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New York, 10 February 2012


Distinguished delegates,
Ladies and gentlemen,

I thank each of you for your participation in today’s informal discussion on the internal working methods of the Fifth Committee.

Ambassador Tommo MONTHE of Cameron, Chairman of the Fifth Committee could not participate in today’s informal discussion, as he is travelling. I would take this opportunity, however, to recognise Ambassador Monthe’s excellent support, and I look forward to working with him as we move forward.

I am happy to see present with us today the Chairman of ACABQ Mr. Collen Kelapile and the Controller Ms. Maria Eugenia Casar as well as the Secretary of the Fifth Committee Ms. Sharon Van Buerle.

We are all aware of the longstanding need for review of the Fifth Committee’s internal working methods. I am very pleased at the overwhelming response in your presence today. It demonstrates our collective conviction on this issue.

I would highlight clearly, from the beginning, that the informal discussions we will hold on the internal working methods of the Fifth Committee will be owned and steered by you, the Member States. My intention is simply to provide an informal opportunity to facilitate a robust exchange of ideas among the Member States. This informal discussion could contribute to an intergovernmental deliberation situated in the framework of the Fifth Committee. Your views today shall provide the critical and essential guidance for taking this initiative forward. Being the bulwarks of the Fifth Committee, you the Member States are best placed to determine the course we shall undertake.

You are aware that the Main Committees of the General Assembly are obligated to review their working methods on a periodic basis. The time now is opportune for the Fifth Committee to consider its organizational matters, in an enlightened and participatory manner. In doing so, I believe, the Member States will be able to rationalize and optimize the Committee’s deliberations to bring greater efficiency and timeliness to its work.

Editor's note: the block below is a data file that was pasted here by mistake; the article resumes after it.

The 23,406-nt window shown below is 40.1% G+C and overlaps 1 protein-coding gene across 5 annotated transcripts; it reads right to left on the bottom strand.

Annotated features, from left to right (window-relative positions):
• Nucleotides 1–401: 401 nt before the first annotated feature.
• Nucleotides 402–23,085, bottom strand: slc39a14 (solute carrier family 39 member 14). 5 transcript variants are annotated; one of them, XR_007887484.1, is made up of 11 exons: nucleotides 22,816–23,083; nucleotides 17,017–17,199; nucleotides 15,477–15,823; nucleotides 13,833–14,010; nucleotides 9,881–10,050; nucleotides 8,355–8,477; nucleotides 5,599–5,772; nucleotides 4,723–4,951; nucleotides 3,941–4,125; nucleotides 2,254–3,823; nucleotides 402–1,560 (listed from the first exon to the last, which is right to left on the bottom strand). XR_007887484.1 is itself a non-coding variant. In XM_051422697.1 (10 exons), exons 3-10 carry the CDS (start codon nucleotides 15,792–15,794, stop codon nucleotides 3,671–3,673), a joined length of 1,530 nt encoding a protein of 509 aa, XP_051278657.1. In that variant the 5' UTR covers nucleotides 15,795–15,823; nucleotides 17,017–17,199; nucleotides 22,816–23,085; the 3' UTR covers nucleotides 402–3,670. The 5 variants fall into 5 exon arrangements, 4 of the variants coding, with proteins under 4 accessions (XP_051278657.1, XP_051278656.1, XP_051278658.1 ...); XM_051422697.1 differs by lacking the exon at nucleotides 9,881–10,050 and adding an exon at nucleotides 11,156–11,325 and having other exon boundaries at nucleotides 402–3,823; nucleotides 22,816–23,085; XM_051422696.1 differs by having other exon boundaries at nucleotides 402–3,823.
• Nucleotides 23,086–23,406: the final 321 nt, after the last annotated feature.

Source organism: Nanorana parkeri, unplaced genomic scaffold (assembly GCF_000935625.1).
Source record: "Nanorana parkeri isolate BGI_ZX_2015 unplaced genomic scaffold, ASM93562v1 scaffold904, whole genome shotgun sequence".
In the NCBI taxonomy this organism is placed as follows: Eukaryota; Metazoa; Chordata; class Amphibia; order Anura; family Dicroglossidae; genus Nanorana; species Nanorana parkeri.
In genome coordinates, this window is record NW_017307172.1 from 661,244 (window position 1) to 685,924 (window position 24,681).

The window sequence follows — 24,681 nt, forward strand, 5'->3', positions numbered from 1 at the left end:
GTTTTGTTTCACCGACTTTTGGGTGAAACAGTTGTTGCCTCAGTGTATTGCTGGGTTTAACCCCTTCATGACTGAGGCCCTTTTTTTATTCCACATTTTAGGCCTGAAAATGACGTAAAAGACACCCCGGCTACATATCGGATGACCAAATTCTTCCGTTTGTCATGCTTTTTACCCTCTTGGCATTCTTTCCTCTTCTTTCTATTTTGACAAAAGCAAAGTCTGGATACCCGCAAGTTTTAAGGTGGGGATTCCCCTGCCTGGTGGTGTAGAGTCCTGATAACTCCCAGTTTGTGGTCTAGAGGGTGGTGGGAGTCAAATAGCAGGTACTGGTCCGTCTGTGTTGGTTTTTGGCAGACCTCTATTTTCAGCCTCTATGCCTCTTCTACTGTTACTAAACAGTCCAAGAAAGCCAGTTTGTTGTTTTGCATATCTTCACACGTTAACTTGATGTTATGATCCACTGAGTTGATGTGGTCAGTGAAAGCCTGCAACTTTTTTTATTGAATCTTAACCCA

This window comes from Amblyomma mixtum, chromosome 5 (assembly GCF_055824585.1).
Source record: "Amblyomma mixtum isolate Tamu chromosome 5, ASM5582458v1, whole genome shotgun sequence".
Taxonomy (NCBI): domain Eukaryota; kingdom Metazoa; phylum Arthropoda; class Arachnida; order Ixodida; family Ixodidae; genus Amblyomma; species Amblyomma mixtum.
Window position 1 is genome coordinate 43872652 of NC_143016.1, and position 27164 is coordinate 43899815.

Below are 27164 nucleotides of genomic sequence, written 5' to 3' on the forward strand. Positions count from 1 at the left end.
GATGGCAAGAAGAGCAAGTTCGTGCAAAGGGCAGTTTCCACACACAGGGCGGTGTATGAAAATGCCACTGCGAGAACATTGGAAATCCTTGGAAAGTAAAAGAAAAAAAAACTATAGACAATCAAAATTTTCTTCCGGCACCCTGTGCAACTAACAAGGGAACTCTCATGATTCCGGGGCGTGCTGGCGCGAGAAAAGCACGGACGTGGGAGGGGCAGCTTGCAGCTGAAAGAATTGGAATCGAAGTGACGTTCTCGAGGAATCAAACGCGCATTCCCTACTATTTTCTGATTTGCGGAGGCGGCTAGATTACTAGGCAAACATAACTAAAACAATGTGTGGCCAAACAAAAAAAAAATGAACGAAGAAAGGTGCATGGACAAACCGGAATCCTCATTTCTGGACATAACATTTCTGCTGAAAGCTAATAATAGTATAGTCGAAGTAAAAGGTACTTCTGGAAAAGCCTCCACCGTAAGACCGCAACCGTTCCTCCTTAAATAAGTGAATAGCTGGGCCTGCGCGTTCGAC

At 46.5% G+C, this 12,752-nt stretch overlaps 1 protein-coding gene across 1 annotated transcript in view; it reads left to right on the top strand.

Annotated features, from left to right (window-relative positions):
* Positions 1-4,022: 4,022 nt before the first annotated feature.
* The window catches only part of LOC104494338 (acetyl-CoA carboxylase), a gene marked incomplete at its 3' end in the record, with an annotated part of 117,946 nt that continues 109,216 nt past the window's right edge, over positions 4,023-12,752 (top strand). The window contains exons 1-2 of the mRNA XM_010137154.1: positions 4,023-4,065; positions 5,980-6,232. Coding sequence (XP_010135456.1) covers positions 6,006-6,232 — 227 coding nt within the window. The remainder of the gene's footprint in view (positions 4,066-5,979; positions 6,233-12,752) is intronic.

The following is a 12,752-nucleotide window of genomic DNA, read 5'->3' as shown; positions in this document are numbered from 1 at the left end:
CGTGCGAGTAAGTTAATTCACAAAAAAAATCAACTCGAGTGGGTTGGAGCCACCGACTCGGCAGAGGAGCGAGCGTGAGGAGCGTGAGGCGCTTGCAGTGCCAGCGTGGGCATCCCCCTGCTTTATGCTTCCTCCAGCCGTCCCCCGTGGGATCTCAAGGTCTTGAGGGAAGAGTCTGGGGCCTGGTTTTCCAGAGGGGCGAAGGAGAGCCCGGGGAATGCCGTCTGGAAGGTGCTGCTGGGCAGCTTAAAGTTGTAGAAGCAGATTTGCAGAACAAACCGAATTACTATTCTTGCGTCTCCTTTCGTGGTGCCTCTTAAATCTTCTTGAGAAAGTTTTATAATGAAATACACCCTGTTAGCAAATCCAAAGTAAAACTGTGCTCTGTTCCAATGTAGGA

The tradition of consensus has served us well over the years, despite the multiple challenges inherent in this process. Issues such as the submission of reports, inputs, services and archival assistance to the Committee shape its deliberations and outcomes. Transparency and direct access to field information by the Fifth Committee can bring a qualitative shift to its work. A look into these issues can lead us to meaningful findings in our quest today.

Another critical aspect is the implementation and execution of the Fifth Committee’s resolutions and decisions by the Secretariat. Resolutions implemented according to their spirit, in an accountable, transparent and timely manner, and with proper reporting on their progress, would further strengthen mutual trust between the Secretariat and the Member States.  The role of the Secretariat, as a repository of norms, rules and practices, and its support to the Committee is crucial to fulfilling the objectives of efficiency and effectiveness. 

I expect and encourage you to reflect on these and related issues for the benefit of the Committee and this Organization.

As President of the General Assembly, I assure you of my commitment and availability in facilitating this discussion in an informal, open and inclusive manner.

I would now open the floor and look forward to hearing your valuable ideas and thoughts.